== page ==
And so Jesus did the unthinkable. Jesus did what only Jesus can do. He loved his enemies. He forgave his enemies. How many times did the soldiers strike the nails that pierced his hands? Seven times? How many blows did it take to get through his feet? Another seven? But no matter what they did to him, Jesus still prayed: “Father, forgive them…”
How many passers-by stopped and stared and then simply walked away? How many so-called friends failed to offer him so much as a single word of comfort? How many times did the religious leaders taunt him? Seventy-seven times? But no matter what they said to him, Jesus still prayed: “Father, forgive them…”
How many times in the next week or next month or next year will we lapse into our old sinful ways? How many times will we fail to take our neighbor’s words and actions in the kindest possible way? Seventy times seven? No matter how far we fall short, no matter how many times we fall down, our Savior still prayed: “Father, forgive them…”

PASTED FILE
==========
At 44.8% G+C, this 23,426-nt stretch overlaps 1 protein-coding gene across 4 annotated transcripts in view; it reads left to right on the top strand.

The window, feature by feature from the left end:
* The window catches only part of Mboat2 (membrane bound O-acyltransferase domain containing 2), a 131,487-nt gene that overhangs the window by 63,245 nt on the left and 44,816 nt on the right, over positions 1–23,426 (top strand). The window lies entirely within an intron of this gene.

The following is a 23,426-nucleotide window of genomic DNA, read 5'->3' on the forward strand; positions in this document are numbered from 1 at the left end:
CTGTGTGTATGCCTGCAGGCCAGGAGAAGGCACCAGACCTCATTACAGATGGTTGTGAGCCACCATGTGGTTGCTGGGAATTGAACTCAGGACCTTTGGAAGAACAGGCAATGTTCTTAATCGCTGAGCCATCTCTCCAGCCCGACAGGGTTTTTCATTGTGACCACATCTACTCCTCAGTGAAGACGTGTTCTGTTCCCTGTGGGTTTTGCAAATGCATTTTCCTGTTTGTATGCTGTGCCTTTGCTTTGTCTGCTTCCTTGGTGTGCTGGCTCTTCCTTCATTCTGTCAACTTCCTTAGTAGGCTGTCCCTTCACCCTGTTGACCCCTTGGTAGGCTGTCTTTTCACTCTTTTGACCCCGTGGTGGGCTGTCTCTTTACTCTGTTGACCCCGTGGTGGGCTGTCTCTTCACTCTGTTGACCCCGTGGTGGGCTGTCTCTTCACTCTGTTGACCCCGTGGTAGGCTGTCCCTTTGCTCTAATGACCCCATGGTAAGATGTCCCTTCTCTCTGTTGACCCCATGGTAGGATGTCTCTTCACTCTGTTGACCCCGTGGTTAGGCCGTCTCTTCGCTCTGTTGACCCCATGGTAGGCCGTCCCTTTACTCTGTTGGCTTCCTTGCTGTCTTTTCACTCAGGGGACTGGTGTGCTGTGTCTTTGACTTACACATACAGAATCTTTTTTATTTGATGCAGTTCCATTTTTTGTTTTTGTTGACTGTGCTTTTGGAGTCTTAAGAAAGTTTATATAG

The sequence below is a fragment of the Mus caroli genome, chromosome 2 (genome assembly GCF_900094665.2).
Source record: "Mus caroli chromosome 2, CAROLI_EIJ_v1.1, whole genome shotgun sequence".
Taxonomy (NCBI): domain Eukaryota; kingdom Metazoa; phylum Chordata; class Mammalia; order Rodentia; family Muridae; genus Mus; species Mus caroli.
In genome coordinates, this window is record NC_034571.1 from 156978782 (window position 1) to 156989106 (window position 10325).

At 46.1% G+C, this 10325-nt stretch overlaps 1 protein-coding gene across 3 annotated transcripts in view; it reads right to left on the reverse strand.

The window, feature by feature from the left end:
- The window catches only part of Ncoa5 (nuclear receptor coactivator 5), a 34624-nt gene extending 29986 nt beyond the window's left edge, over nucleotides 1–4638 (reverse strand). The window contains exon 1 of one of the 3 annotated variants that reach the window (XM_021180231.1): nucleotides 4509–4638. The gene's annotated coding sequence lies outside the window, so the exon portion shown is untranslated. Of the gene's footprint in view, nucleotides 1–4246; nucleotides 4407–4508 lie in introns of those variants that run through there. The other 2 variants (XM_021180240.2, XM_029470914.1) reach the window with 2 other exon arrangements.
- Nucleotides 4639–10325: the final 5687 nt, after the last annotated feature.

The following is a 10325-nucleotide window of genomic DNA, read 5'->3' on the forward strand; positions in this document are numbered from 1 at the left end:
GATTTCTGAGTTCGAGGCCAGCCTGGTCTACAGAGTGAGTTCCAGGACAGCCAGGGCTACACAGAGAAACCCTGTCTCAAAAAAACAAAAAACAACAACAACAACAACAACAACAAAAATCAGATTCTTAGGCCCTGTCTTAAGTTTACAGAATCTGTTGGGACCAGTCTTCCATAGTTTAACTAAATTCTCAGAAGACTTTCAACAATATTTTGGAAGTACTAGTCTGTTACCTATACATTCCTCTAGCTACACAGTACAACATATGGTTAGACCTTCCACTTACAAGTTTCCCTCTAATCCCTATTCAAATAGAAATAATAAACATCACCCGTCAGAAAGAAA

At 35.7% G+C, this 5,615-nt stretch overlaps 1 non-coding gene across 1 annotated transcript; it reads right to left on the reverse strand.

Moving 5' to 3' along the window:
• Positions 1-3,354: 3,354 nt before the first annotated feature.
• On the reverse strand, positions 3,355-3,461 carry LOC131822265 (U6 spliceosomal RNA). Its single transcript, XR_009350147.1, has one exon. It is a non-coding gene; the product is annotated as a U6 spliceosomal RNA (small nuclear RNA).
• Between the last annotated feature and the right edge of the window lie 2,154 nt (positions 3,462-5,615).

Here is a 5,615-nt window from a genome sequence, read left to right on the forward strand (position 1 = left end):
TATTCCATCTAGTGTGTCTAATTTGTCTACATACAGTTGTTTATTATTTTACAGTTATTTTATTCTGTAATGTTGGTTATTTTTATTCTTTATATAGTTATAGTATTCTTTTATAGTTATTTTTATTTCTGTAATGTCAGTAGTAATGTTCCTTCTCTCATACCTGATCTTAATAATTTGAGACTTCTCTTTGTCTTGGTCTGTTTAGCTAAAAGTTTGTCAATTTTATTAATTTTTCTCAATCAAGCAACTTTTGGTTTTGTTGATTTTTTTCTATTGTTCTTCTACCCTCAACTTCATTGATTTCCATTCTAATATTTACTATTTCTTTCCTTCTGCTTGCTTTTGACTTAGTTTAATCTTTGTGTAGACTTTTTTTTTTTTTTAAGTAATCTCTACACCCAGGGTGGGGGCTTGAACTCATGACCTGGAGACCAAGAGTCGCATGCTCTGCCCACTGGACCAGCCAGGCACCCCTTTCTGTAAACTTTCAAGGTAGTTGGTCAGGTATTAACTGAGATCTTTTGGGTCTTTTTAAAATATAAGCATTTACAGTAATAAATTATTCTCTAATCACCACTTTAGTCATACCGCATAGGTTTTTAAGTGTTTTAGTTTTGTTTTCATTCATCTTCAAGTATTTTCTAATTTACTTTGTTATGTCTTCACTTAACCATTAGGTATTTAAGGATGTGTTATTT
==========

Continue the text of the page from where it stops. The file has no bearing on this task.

Because Jesus loves us unconditionally, he allowed himself to be executed like a common criminal. Because Jesus meant those words with all his heart, he didn’t come down from the cross to take revenge on his enemies. Because Jesus knew that it was the only way to rescue us from eternal death, he stayed on the cross until he had paid the full price required to purchase God’s forgiveness.
It wasn’t enough for Jesus to be the perfect example of forgiveness. He had to do something to earn our forgiveness. And he did. He did it on skull-shaped hill outside of Jerusalem two thousand years ago. There he shed his blood for the sins of the world. There he suffered for you and for me. There he gave up his life to back up his words: “Father, forgive them, for they do not know what they are doing.”
What Jesus has done for us is so unbelievable, so amazing, so beyond compare that we are left speechless. There is nothing left to say. There is nothing we can say, except thank you. Thank you, Jesus. Your word of forgiveness comforts my grateful heart. Amen.